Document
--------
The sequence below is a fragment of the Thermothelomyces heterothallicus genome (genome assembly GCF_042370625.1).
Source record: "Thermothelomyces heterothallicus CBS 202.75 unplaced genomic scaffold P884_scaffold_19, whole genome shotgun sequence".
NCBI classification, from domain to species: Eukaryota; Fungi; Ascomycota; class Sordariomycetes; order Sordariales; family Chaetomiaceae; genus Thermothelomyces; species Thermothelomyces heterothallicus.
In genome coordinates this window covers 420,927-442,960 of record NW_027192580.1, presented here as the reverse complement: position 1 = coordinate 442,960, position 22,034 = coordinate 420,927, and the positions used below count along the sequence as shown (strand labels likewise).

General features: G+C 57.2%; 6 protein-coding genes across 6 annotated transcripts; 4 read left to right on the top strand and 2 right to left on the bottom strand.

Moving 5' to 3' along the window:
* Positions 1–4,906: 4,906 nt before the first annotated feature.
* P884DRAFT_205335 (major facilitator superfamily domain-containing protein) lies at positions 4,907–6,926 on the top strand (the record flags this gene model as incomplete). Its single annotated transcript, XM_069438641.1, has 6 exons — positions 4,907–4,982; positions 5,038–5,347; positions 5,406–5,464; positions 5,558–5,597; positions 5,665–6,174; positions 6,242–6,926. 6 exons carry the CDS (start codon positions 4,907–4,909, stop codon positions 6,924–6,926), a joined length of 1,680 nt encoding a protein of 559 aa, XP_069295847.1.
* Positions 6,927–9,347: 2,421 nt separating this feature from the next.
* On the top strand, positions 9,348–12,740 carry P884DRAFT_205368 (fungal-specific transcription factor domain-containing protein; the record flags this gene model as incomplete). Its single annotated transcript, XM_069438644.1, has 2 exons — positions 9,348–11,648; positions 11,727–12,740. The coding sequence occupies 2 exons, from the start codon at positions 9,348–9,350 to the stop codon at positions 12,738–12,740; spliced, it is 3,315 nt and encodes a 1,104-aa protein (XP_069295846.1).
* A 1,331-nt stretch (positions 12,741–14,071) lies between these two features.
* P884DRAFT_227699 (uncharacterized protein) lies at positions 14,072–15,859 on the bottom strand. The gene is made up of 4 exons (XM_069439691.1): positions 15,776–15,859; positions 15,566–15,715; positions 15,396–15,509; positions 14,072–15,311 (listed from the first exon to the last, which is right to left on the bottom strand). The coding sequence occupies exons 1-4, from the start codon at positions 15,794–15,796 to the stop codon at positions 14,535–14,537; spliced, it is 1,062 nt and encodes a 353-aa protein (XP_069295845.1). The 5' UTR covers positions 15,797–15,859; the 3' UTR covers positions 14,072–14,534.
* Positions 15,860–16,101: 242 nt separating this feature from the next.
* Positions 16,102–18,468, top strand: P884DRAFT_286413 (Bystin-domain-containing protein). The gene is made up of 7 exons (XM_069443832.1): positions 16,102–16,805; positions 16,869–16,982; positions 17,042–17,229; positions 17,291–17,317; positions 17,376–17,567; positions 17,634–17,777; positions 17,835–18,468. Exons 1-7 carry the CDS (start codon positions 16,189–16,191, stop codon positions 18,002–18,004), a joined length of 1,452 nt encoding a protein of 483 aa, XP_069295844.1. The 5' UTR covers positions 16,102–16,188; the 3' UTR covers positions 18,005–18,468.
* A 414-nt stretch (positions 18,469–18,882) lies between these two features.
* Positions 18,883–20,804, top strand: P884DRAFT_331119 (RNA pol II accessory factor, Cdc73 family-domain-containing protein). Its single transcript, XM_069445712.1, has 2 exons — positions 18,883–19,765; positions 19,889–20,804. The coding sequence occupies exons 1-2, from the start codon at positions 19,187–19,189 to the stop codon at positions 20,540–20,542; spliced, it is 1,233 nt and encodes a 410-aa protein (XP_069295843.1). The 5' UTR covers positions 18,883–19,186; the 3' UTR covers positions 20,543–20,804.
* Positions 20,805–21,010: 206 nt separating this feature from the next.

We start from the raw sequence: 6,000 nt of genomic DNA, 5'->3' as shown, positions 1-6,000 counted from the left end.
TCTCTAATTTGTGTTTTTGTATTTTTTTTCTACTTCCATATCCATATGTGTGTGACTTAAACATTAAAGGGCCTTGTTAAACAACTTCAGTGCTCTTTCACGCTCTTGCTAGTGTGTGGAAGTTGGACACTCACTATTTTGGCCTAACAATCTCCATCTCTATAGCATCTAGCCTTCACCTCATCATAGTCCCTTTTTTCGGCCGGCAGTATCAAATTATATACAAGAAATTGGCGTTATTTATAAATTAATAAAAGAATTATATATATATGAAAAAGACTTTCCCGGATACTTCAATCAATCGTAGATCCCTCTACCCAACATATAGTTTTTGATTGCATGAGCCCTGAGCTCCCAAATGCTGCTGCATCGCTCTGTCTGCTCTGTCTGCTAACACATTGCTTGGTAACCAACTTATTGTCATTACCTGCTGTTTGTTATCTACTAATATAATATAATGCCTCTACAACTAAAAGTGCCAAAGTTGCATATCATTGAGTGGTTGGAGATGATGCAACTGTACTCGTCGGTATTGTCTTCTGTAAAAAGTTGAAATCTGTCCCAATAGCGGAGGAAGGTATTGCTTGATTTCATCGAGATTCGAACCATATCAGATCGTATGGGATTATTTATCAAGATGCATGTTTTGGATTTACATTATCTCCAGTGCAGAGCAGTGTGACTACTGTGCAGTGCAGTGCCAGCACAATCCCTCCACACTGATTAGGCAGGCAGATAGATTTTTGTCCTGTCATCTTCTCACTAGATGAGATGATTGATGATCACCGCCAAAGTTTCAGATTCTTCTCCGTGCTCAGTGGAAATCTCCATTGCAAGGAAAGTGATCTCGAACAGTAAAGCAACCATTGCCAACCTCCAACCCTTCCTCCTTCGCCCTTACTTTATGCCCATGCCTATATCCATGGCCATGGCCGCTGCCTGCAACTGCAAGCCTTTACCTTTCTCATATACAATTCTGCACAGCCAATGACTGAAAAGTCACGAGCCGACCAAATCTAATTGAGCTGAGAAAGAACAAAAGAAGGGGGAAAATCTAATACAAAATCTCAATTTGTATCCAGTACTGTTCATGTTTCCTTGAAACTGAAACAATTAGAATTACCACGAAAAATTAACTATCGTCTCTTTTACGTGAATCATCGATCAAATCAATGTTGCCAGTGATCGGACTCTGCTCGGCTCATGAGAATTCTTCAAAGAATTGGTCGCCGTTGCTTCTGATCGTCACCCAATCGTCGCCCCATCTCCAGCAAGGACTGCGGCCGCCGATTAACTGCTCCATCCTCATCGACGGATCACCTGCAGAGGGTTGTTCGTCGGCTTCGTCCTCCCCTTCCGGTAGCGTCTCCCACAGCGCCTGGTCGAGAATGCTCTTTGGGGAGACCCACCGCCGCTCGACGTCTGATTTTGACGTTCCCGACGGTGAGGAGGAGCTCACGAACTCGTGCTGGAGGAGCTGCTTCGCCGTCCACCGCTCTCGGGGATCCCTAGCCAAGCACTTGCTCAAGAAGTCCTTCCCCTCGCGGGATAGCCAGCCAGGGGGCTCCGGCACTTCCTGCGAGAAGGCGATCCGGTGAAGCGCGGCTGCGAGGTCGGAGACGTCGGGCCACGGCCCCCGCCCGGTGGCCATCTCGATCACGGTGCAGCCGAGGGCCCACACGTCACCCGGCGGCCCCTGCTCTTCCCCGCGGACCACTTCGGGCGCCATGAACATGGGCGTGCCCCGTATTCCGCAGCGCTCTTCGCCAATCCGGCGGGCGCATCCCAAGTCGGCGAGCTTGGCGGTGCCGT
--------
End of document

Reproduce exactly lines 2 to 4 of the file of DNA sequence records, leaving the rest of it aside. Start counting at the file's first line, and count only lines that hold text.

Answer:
Source record: "Thermothelomyces heterothallicus CBS 202.75 unplaced genomic scaffold P884_scaffold_19, whole genome shotgun sequence".
NCBI classification, from domain to species: Eukaryota; Fungi; Ascomycota; class Sordariomycetes; order Sordariales; family Chaetomiaceae; genus Thermothelomyces; species Thermothelomyces heterothallicus.
In genome coordinates this window covers 420,927-442,960 of record NW_027192580.1, presented here as the reverse complement: position 1 = coordinate 442,960, position 22,034 = coordinate 420,927, and the positions used below count along the sequence as shown (strand labels likewise).